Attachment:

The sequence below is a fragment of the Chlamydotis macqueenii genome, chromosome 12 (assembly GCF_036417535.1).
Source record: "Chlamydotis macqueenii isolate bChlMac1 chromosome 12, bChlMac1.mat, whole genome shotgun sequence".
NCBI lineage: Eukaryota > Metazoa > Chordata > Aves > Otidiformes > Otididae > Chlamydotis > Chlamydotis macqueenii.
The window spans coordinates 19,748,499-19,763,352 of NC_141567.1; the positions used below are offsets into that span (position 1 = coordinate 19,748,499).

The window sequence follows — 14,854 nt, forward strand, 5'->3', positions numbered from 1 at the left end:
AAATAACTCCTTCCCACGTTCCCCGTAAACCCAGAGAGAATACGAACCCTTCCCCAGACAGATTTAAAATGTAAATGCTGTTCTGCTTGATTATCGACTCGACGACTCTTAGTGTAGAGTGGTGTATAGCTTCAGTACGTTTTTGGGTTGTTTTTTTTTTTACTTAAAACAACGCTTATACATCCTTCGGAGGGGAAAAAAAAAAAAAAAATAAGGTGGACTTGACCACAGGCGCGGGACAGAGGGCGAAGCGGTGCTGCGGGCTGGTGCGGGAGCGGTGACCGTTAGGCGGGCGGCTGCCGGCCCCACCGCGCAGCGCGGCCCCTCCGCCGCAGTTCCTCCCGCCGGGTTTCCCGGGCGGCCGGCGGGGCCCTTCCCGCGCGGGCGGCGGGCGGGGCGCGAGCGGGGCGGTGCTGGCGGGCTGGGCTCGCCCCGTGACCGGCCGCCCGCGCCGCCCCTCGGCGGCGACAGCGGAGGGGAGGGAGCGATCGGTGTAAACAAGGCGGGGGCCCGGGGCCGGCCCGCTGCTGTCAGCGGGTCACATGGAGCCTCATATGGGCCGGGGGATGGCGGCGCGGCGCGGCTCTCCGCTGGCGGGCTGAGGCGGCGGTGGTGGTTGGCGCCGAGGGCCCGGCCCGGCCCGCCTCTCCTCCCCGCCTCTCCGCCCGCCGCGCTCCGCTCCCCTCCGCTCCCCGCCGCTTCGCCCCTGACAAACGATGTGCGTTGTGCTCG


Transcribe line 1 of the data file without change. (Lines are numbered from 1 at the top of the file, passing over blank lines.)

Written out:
The sequence below is a fragment of the Chlamydotis macqueenii genome, chromosome 12 (assembly GCF_036417535.1).